In most soil types, 1 inch of water will soak down about 12 inches. In loose, sandy soil, water will soak down more quickly. Ideally, water should be applied to the base of the plant (not the leaves).
Hostas should be watered in the early morning so that the leaves dry off before the intense afternoon sun comes out. Water on the leaves increases the sun’s effects. Morning watering also reduces the attraction for slugs and snails.
Make sure there is adequate soil moisture, in particular during the hot months of July and August. New plantings and slow-growing hostas are most vulnerable to moisture fluctuations, including sieboldiana and tokudamas.
If the root system dries out at an early growth stage, the plants seem to shrink in size over time. As a regular part of your hosta maintenance, be sure not to let your gardens become completely dry for longer than a week.
Watch as Tom Carlson demonstrates several hosta watering methods and explains how trees and shade can affect your hosta watering amounts.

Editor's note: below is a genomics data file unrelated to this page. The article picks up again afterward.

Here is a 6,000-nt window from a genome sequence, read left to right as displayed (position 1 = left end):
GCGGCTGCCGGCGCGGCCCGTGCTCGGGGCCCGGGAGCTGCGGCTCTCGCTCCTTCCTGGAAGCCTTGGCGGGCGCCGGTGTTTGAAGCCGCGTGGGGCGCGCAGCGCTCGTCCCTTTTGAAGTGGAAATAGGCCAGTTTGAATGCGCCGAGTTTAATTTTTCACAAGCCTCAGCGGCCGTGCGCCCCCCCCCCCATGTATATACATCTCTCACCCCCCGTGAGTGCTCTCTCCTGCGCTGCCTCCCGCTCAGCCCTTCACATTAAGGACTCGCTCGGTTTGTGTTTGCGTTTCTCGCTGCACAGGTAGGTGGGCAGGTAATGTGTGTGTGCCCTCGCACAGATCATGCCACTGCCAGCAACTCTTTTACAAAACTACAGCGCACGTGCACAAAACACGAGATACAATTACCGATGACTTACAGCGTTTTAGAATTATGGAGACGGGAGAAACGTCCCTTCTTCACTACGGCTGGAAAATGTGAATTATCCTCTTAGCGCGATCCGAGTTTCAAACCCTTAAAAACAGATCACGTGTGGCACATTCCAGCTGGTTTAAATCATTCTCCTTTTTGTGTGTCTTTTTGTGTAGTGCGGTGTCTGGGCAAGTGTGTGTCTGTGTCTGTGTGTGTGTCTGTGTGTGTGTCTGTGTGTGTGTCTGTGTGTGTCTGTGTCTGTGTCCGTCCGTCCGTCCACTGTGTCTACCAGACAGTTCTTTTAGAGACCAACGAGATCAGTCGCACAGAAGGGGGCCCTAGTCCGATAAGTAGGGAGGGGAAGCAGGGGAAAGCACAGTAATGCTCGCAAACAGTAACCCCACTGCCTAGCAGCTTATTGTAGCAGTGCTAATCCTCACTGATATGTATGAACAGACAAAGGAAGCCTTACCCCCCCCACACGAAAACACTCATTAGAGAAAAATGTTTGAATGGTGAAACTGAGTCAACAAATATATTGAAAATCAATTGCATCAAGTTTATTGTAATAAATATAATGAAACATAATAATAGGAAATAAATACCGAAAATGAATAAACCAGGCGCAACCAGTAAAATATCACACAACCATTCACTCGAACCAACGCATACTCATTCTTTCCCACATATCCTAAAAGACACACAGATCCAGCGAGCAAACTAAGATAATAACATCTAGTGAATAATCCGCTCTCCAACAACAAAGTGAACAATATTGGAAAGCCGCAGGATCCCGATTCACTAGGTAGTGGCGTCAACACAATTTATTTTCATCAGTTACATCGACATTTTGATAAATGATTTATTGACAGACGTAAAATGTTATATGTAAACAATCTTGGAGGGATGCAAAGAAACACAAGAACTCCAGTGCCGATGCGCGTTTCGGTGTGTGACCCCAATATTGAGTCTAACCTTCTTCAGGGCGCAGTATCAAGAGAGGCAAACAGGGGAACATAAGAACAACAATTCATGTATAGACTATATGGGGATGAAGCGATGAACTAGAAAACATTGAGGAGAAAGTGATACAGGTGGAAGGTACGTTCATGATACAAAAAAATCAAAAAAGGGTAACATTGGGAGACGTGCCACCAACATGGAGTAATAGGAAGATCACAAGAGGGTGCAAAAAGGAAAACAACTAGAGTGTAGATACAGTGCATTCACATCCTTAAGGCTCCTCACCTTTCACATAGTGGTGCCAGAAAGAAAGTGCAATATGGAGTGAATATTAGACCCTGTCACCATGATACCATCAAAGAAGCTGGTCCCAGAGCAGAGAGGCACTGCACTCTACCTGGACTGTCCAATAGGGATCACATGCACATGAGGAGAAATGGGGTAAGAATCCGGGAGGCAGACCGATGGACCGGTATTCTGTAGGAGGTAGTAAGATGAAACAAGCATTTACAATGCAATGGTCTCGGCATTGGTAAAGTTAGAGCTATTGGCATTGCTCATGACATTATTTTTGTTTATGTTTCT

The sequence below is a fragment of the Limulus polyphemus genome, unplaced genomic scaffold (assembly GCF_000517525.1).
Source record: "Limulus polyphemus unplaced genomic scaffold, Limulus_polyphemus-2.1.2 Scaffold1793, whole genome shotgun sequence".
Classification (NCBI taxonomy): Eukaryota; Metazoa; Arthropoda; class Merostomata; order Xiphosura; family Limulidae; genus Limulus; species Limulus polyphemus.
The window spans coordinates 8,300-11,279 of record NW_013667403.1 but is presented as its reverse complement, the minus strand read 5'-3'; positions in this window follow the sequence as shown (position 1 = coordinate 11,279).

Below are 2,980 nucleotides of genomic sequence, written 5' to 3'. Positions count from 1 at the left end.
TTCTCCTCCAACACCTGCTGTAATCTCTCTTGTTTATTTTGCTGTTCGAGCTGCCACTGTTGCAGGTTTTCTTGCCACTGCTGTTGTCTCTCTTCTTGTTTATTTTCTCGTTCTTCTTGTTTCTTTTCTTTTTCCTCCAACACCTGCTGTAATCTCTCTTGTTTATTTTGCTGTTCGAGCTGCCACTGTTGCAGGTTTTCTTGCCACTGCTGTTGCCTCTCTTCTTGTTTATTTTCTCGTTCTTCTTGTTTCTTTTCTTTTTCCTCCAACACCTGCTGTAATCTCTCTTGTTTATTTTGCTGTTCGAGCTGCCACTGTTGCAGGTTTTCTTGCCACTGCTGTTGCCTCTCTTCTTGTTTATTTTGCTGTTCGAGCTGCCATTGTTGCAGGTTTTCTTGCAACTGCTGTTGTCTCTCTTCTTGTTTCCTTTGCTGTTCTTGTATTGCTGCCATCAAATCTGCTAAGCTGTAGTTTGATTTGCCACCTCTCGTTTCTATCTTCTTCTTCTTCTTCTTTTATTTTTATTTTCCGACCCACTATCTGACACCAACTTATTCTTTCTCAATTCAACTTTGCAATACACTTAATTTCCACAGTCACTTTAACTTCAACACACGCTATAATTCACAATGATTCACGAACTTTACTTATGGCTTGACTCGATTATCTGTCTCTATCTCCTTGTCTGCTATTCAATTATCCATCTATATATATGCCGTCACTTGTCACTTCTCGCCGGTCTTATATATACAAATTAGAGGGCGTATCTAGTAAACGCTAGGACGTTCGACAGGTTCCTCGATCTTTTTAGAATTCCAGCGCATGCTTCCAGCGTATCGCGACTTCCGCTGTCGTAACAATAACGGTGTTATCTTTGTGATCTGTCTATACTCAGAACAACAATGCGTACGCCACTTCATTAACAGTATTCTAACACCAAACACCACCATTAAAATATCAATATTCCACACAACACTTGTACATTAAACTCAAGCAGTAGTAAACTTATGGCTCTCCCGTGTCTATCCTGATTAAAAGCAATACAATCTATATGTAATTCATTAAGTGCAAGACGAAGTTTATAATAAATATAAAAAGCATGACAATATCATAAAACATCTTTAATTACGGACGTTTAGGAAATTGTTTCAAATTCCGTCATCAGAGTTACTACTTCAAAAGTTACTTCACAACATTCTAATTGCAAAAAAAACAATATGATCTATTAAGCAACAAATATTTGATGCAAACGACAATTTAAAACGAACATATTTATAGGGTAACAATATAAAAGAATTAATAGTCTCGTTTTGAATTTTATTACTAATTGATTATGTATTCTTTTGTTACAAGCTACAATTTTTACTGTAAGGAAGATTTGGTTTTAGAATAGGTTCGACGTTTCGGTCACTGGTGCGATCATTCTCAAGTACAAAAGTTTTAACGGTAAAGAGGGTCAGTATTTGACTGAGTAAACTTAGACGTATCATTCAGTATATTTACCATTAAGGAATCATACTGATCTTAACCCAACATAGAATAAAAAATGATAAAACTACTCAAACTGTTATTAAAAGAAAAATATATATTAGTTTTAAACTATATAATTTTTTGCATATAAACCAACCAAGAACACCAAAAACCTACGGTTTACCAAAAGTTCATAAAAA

In mature hostas, forgetting to feed will not make a huge difference. How much to fertilize your hostas depends on your garden situation, because healthy plants need a balance of light, water, nutrients and the proper soil.
Hostas that are constantly moist may require more nitrogen as nitrogen will leech (wash out) of the soil. Sandy soils will leach nutrients faster than more clay or humus soils.
If your garden is in deep, dark shade, more fertilizer might not be the solution to increase the plant size or growth rate because the problem is insufficient light. Excess fertilizer in this circumstance could burn or stunt your plants!
Overall, fertilizing can provide hostas with a boost if they are in nutrient-poor soil.
Fertilizing Tips and Tricks
Fertilizers come in liquid feed, granular and slow-release. Liquid hosta fertilizer is ordinary garden fertilizer such as Peters, Shultz or Miracle Grow that can be drenched into the soil or sprayed on the leaves as a foliar spray. Drenching the soil is more effective but is harder to do after the hostas unfurl. Standard 10-10-10 inorganic garden fertilizers are quite inexpensive. However, the nitrogen can leach out of the soil fast depending on the amount of water applied and soil type.